You are meeting me at a very interesting point in my professional life. I have taken on some independent contractor work, am looking at a lot of different options for the fall, and am starting a master’s program this summer. All of this has made me spend a lot of time rethinking my personal priorities and, ultimately, how they affect my financial decisions (and stress level).
After some intense personal discovery I have come up with a series of questions I asked myself to help me prioritize my new life so I can prioritize my ever-changing financial situation. These questions come from my educational philosophy of helping people reach a conclusion through self-discovery.
You can use these questions in part or in whole. Think of them as a prompt: use as much as you like to get your wheels turning but don’t be afraid to let your brain runaway with something it finds relevant. I suggest you start with #1 and move on consecutively, but feel free to stop reading when you are inspired towards something particularly helpful to you.
Questions You Need To Ask Yourself
1) In your overall life, what is most important to you?
The purpose of this question is to get your financial brain back in touch with your actual life. Financial decisions should always support your larger goals and priorities; they are meant to facilitate your life, not dictate it. No, this is not permission to make bad decisions in the name of personal whims, but it IS meant as permission to spend time carefully considering how you can adapt your finances to support your larger life goals.
An example of this is how I am seriously considering not holding a day job this summer. Now, this is facilitated because I get part of my teacher salary that caries through the summer; I am NOT choosing to just have zero income. I will be starting a master’s program and want to give school a renewed focus since it is something I am out of practice with. Also, I want to be able to spend more time with my 1 year old son. Now, this would require a huge lifestyle change because it would deflate my already tiny income by a solid 30%. On the other hand I have been offered two positions that I know I would really enjoy that aren’t enormously time consuming and would be good for my overall career. Now I am weighing the trade offs, both monetary and professionally.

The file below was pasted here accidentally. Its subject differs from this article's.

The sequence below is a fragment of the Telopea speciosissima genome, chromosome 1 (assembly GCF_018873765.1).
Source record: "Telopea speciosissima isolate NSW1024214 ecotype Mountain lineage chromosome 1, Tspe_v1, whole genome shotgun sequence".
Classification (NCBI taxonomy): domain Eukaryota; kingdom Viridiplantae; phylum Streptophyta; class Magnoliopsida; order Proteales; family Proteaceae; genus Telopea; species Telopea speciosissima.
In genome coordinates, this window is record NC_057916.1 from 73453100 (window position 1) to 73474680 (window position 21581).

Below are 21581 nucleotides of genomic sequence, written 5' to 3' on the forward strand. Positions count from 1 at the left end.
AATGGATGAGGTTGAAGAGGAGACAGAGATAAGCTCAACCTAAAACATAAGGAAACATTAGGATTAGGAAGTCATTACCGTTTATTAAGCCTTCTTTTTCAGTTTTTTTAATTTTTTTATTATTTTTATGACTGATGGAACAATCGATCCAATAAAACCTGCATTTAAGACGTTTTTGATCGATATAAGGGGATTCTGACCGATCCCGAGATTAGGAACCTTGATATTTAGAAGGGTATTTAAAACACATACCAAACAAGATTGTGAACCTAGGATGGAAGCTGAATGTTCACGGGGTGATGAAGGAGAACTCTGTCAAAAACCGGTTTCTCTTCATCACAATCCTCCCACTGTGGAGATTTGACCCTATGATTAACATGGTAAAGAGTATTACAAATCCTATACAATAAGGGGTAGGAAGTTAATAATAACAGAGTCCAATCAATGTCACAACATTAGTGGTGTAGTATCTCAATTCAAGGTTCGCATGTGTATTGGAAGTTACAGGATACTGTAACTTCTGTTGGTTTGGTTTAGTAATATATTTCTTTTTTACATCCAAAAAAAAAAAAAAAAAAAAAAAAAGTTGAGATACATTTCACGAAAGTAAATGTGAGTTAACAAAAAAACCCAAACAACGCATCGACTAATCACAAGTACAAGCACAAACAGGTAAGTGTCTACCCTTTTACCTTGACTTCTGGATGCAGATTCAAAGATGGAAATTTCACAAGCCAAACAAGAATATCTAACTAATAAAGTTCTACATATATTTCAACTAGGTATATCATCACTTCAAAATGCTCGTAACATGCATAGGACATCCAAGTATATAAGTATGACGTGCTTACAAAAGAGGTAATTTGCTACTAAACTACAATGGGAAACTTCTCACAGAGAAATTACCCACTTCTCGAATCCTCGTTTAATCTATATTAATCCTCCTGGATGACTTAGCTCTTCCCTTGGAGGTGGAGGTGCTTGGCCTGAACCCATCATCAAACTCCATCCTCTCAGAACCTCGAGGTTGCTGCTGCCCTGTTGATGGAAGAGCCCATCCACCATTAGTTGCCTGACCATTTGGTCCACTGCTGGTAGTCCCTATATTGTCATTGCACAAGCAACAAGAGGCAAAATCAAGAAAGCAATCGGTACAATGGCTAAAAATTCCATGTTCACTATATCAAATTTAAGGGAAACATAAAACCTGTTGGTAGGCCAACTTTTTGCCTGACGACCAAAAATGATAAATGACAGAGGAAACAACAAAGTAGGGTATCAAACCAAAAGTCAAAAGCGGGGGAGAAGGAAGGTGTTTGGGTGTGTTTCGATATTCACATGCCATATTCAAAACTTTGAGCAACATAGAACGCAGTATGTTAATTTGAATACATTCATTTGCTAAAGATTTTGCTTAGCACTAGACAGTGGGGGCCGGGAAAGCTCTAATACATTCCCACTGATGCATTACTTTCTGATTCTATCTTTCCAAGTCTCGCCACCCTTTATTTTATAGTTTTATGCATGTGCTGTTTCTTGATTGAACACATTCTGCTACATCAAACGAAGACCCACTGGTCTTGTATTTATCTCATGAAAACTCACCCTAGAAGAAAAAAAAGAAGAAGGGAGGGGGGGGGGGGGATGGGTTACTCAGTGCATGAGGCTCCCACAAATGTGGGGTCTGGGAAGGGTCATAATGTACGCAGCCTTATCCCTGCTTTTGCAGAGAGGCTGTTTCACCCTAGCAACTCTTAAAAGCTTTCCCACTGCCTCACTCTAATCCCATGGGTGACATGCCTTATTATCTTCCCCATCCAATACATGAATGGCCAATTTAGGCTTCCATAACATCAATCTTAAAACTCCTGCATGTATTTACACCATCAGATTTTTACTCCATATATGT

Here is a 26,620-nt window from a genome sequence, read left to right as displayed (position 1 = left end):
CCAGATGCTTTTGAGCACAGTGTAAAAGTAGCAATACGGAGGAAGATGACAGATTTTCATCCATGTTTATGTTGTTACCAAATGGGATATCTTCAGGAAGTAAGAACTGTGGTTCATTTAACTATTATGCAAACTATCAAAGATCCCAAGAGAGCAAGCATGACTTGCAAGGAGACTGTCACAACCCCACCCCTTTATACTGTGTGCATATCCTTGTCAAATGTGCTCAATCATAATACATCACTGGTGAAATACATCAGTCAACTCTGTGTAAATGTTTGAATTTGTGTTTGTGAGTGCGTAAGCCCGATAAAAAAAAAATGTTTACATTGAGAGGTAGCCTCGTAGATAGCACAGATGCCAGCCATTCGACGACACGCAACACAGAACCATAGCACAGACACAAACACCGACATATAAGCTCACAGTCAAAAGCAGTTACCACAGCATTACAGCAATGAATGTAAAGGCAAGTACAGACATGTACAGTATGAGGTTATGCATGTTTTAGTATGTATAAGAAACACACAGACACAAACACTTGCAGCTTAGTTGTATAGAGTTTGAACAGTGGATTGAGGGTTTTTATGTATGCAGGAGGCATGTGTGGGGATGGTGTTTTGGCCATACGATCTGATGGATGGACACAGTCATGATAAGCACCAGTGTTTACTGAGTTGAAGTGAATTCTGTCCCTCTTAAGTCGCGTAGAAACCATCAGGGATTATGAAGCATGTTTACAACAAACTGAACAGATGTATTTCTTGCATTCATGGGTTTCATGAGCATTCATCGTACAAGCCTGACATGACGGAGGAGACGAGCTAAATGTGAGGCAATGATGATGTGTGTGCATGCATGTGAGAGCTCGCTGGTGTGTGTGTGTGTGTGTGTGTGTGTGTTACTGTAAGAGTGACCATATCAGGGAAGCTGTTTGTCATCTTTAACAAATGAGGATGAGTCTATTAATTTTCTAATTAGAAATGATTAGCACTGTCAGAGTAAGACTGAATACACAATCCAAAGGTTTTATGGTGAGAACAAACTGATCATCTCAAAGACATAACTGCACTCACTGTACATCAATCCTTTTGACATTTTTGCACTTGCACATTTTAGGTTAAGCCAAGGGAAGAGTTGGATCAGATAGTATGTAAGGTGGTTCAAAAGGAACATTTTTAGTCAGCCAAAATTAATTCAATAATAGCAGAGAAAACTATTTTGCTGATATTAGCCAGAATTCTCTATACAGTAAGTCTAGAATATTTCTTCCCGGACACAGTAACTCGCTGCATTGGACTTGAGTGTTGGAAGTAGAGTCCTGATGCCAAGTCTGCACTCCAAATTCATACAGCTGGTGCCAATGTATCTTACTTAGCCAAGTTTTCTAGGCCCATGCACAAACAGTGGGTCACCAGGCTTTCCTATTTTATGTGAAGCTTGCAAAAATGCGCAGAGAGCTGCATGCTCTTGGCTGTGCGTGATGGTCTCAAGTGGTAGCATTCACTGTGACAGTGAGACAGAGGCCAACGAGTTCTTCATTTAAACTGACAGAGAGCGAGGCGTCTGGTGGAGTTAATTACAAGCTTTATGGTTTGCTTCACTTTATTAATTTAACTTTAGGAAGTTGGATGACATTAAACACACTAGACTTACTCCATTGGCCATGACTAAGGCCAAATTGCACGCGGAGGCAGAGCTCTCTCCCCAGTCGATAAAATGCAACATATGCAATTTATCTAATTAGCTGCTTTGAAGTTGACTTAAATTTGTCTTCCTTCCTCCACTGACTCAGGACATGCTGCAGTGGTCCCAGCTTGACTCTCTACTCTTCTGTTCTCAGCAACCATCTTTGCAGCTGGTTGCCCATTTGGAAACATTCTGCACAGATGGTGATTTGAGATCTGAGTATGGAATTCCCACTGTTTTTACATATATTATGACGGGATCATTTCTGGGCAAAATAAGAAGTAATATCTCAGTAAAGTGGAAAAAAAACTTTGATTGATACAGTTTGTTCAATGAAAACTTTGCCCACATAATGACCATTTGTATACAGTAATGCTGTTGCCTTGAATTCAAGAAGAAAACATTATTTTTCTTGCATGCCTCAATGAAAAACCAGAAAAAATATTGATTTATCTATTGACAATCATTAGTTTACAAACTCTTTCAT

Thankfully I have at least a month before I need to decide, because right now I’m too stressed to make that decision. Which brings me to my next question:
2) Do my priorities need to change, or does my financial lifestyle need to change?
We should think of our lives as a dynamic continuum which shifts back and forth between personal priorities and financial priorities. Personal priorities should always come first: If you need to jump on the next plane out of town to be with a friend who was in a car accident you should do that, and if your son broke his friend’s glasses you should replace them (and then of course have him mow lawns to repay you). Friendship, family, kindness, compassion, and gratitude always come first. But, you must balance this against your financial lifestyle so that when these things come up you can take care of them. Therefore, when reflecting on things that need changed in your life you MUST start by insuring that your personal priorities are in place before you can move on to your financial priorities.